Canadians make 100 orders per minute as bhang legalised
What you need to know:
- Throughout the country huge lines outside pot shops snaked around city blocks
- Trudeau has defended legalisation - the fulfilment of a 2015 campaign promise - as intended to protect young people and to shut down drug dealers
- Some health professionals and opposition politicians have criticised the move
Canada on Wednesday became the world's first major economy to fully legalise cannabis, sparking celebrations as the nation embarked on the controversial experiment in drug policy.
Throughout the country huge lines outside pot shops snaked around city blocks, cannabis flew off store shelves and government websites processed 100 pot orders per minute.
Scores of customers braved the cold for hours outside Tweed, a pot boutique in St John's, Newfoundland that opened at midnight, to buy their first grams of legal cannabis.
Ian Power said prior to its grand opening, he was happy to "make history" by being the first to legally buy pot in Canada, adding that he would frame those few grams rather than smoke them. "I'm elated. I'm so excited, I can't stop smiling. I'm not cold. It's freezing cold out, but I'm not cold," he said.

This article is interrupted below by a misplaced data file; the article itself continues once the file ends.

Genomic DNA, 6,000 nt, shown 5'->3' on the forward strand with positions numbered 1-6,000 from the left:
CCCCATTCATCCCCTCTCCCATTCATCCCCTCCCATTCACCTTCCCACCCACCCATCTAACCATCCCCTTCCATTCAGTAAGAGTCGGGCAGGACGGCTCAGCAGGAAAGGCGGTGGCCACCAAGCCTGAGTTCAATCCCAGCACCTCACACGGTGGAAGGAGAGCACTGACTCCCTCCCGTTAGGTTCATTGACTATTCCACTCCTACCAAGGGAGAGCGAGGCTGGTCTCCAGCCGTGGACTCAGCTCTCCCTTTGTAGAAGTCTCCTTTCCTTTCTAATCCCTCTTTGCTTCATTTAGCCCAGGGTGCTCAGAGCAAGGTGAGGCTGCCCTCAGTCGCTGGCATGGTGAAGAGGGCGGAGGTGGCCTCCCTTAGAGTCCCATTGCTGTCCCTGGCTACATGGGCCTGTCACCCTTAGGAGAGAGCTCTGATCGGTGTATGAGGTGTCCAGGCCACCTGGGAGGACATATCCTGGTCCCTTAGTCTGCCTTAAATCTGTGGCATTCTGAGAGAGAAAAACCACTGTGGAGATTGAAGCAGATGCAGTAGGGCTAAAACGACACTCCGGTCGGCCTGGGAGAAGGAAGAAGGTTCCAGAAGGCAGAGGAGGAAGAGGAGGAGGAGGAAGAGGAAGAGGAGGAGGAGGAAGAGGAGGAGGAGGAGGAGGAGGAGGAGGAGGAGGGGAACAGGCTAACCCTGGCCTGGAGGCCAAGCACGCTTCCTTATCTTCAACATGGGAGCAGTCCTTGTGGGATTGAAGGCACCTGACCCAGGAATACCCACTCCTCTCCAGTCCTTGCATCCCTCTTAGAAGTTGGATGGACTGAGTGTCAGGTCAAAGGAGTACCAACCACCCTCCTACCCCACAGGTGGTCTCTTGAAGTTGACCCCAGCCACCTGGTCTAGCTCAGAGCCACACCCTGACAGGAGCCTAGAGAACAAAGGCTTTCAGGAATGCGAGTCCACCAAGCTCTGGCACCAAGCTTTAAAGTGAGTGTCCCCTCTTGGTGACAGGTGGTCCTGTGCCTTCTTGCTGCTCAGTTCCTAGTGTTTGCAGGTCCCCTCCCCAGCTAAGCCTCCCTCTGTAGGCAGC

In Cape Breton, platinum record-selling fiddler Ashley MacIsaac was among the first buyers, while in Toronto revellers attended a "Wake and Bake" party with music, a glass pipe blower and campfire treats.
"It's fun, good for the soul, and now legal so we don't have to stress about that any more," Sebastien Bouzats from Montreal told AFP. "We don't have to hide it any more."
"I did not honestly expect to witness the legalisation of cannabis in my lifetime, and I am proud to be a Canadian as we take this monumental step towards providing access to cannabis," Toronto resident Katie, 27, told AFP.
Legalisation has sent stocks in pot companies soaring over the past year on the Toronto and New York stock exchanges (before retreating five per cent on Wednesday), but has also been sharply questioned by some health professionals and opposition politicians.
Prime Minister Justin Trudeau has defended legalisation - the fulfilment of a 2015 campaign promise - as intended to protect young people and to shut down drug dealers. "I don't drink much alcohol, I don't drink coffee, I have no intention of using marijuana," Trudeau, who has admitted to smoking pot in the past, said on Wednesday.
In parliament, he also lamented that prohibition had had a "disproportionate and unfair impact on marginalised and racialised communities."
The entry into force of the Cannabis Act makes Canada only the second nation after Uruguay to legalise the drug.
How well it goes could have an impact on Canada's next election in 2019, and on whether other countries follow in its footsteps. "When people start to see the consequences (of legalisation) they will blame Trudeau's failures for it," opposition Tory leader Andrew Scheer commented.